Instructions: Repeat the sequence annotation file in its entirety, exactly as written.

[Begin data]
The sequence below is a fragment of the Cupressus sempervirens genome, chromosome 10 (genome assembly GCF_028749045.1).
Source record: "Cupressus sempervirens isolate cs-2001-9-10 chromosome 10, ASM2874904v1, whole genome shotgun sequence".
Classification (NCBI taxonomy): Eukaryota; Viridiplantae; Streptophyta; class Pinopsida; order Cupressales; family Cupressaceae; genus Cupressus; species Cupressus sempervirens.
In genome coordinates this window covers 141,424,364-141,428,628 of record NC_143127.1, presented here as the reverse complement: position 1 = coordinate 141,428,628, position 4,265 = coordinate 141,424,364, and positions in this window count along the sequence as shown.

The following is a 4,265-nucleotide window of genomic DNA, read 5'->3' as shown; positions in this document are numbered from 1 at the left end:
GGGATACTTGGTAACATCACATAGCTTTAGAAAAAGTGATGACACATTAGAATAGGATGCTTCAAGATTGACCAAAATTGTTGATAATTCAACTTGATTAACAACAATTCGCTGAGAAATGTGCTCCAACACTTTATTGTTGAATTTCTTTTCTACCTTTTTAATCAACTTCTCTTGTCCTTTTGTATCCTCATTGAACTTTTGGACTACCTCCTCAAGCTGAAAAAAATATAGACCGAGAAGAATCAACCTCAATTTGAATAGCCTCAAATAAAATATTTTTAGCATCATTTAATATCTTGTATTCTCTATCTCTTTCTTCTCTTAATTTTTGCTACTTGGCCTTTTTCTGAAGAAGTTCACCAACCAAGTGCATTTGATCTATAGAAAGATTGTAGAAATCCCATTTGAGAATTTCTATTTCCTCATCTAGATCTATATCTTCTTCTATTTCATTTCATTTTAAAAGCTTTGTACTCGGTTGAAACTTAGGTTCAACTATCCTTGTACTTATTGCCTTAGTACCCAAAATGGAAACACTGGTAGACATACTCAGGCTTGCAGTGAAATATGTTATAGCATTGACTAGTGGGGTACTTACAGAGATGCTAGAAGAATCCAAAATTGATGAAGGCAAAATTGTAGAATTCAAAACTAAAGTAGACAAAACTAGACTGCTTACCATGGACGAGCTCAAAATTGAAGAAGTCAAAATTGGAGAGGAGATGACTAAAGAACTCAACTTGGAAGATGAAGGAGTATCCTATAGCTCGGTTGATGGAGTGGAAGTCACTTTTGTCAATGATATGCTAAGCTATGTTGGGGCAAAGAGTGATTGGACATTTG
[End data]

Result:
The sequence below is a fragment of the Cupressus sempervirens genome, chromosome 10 (genome assembly GCF_028749045.1).
Source record: "Cupressus sempervirens isolate cs-2001-9-10 chromosome 10, ASM2874904v1, whole genome shotgun sequence".
Classification (NCBI taxonomy): Eukaryota; Viridiplantae; Streptophyta; class Pinopsida; order Cupressales; family Cupressaceae; genus Cupressus; species Cupressus sempervirens.
In genome coordinates this window covers 141,424,364-141,428,628 of record NC_143127.1, presented here as the reverse complement: position 1 = coordinate 141,428,628, position 4,265 = coordinate 141,424,364, and positions in this window count along the sequence as shown.

The following is a 4,265-nucleotide window of genomic DNA, read 5'->3' as shown; positions in this document are numbered from 1 at the left end:
GGGATACTTGGTAACATCACATAGCTTTAGAAAAAGTGATGACACATTAGAATAGGATGCTTCAAGATTGACCAAAATTGTTGATAATTCAACTTGATTAACAACAATTCGCTGAGAAATGTGCTCCAACACTTTATTGTTGAATTTCTTTTCTACCTTTTTAATCAACTTCTCTTGTCCTTTTGTATCCTCATTGAACTTTTGGACTACCTCCTCAAGCTGAAAAAAATATAGACCGAGAAGAATCAACCTCAATTTGAATAGCCTCAAATAAAATATTTTTAGCATCATTTAATATCTTGTATTCTCTATCTCTTTCTTCTCTTAATTTTTGCTACTTGGCCTTTTTCTGAAGAAGTTCACCAACCAAGTGCATTTGATCTATAGAAAGATTGTAGAAATCCCATTTGAGAATTTCTATTTCCTCATCTAGATCTATATCTTCTTCTATTTCATTTCATTTTAAAAGCTTTGTACTCGGTTGAAACTTAGGTTCAACTATCCTTGTACTTATTGCCTTAGTACCCAAAATGGAAACACTGGTAGACATACTCAGGCTTGCAGTGAAATATGTTATAGCATTGACTAGTGGGGTACTTACAGAGATGCTAGAAGAATCCAAAATTGATGAAGGCAAAATTGTAGAATTCAAAACTAAAGTAGACAAAACTAGACTGCTTACCATGGACGAGCTCAAAATTGAAGAAGTCAAAATTGGAGAGGAGATGACTAAAGAACTCAACTTGGAAGATGAAGGAGTATCCTATAGCTCGGTTGATGGAGTGGAAGTCACTTTTGTCAATGATATGCTAAGCTATGTTGGGGCAAAGAGTGATTGGACATTTG